Compound Lift: How To Train Injury Free with The Big 3

Introduction of the compound lift

Weightlifting with the Big 3 Compound Lifts isn’t just a casual activity to be done occasionally and expect to see optimal results. It’s a lifelong journey of self-discovery, hardship, and mental toughness. By necessity, you have to push your body and mind to new thresholds and limits, but most people do this without addressing their imbalances and eventually hurt themselves in the process.

As a result, they take themselves out of commission for six months and restart the process all over again without learning anything valuable about themselves and the way they lift weights. In this article, I’ll explain how to train injury free in the Big 3 Compound Lifts and why it’s so important when it comes to training for longevity. You want to be training for your whole life, and one injury can set you back many months and potentially even years. My goal is to help you train injury free for life.

Compound lift #1: The Bench Press


The first Compound Lift: The Bench Press. If you’ve been lifting for any amount of time you’ve probably heard these words come up in a conversation: “How much ya bench bro?”. This is the ultimate form of dick comparison without whipping them out in the gym. But it’s not a great measurement by any means because the Bench Press is the leading cause for shoulder injury. 

In fact, Yours Truly had a shoulder injury a couple of years ago that took some time to heal and fix. I was training in my basement one cold morning, and I didn’t bother warming up. Everything felt fine until I began to press the bar up. Immediately my right shoulder went numb. It was a slog to get the bar up but I somehow managed. I decided to end the workout there. For the rest of my day my shoulder burned when resting. 

How did I fix it?


After doing some research, I came to the conclusion it was an inflamed shoulder bursitis (along with cancer if I went on WebMD). Some time later, I tried benching again and this time there would be a sharp pain underneath my anterior deltoid. Through more research I discovered that the two bicep tendons (long and short heads) connecting to my shoulder joint were inflamed.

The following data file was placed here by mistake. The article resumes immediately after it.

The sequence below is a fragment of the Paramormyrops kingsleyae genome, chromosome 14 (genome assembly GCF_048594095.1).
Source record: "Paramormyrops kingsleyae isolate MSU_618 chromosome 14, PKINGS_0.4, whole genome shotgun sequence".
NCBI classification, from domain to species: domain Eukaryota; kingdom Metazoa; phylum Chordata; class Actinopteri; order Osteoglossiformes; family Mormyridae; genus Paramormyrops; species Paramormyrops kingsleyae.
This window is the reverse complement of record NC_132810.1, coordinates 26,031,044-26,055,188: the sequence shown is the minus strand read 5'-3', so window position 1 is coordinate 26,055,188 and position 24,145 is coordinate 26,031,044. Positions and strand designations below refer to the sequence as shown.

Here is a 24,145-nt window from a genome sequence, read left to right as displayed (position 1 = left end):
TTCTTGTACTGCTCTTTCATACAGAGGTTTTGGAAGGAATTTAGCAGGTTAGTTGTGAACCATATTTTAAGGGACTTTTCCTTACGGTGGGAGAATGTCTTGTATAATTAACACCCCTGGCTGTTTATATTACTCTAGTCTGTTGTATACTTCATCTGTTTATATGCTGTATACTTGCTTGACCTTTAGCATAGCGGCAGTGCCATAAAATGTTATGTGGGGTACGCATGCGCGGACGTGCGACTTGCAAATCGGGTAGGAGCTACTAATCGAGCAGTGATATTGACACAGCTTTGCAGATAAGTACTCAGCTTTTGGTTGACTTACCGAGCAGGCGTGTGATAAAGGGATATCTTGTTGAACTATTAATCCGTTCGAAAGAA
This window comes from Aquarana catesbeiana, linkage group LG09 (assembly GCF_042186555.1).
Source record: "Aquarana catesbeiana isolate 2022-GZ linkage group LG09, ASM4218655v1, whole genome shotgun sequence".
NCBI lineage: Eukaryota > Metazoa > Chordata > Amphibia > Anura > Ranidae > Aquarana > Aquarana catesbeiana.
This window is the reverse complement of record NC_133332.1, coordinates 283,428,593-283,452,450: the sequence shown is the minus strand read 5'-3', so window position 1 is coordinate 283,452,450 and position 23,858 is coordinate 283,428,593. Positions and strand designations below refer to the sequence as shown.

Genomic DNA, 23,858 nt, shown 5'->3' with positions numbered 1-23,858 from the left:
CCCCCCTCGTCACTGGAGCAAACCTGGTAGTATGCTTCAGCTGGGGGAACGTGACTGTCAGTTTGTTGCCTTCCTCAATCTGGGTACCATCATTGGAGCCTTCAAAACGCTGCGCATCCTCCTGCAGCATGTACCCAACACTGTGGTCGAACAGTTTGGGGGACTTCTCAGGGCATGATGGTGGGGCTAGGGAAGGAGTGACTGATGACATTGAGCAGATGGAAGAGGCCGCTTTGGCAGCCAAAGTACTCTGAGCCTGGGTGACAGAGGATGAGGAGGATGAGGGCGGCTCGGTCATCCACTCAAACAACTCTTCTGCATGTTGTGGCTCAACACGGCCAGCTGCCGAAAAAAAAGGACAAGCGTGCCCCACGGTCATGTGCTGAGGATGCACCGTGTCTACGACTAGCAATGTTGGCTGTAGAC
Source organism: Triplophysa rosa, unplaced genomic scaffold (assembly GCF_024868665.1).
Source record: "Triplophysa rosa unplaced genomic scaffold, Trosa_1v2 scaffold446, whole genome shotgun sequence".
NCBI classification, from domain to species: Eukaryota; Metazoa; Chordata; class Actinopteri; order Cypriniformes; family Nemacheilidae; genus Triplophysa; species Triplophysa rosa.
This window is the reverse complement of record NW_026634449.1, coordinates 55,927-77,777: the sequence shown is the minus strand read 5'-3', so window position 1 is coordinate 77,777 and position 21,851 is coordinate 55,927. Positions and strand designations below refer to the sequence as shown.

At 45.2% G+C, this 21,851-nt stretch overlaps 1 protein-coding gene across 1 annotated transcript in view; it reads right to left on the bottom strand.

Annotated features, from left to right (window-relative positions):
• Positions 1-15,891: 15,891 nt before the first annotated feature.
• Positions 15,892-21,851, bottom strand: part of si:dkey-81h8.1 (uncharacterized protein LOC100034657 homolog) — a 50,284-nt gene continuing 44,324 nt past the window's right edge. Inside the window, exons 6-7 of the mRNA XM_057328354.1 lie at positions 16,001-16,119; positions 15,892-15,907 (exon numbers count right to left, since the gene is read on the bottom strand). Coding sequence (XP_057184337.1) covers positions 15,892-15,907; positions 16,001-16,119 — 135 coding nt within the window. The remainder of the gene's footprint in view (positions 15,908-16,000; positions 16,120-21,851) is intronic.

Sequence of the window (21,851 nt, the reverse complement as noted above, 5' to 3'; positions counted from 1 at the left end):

My shoulder bursitis turned into bicep tendinitis. After that, I didn’t bench for at least 6 months. It wasn’t worth grinding my shoulder joint to dust. So how did I fix my shoulder and Bench Press? I began to do many more upper back exercises. Including Facepulls, Seated Pronated Grip Rows, and Neutral Grip DB Shoulder Press. All of these helped my one weak and underdeveloped muscle: My Rotator Cuff and all the surrounding muscles with it. 

Your Rotator Cuff is necessary for stabilizing your shoulder joint and pulling it back from being anteriorly rotated. If it can’t do this properly, then your shoulders will take more beating then necessary. But why does the Bench Press cause so much shoulder damaged? Because it’s 90% shoulder work, especially when the Rotator Cuff and the Lats can’t properly stabilize and protect your shoulders. This is also why the Bench Press is terrible for building a strong Chest. If you really want to build a stacked deck of a Chest, the Incline Bench along with Cable Chest Flyes, Dips, and Flat Dumbbell Pressing are your best friends. Actionable Advice: If you want to prevent the most common injuries in your Bench Press, then for every amount of pushing exercises do twice as many pulling exercises.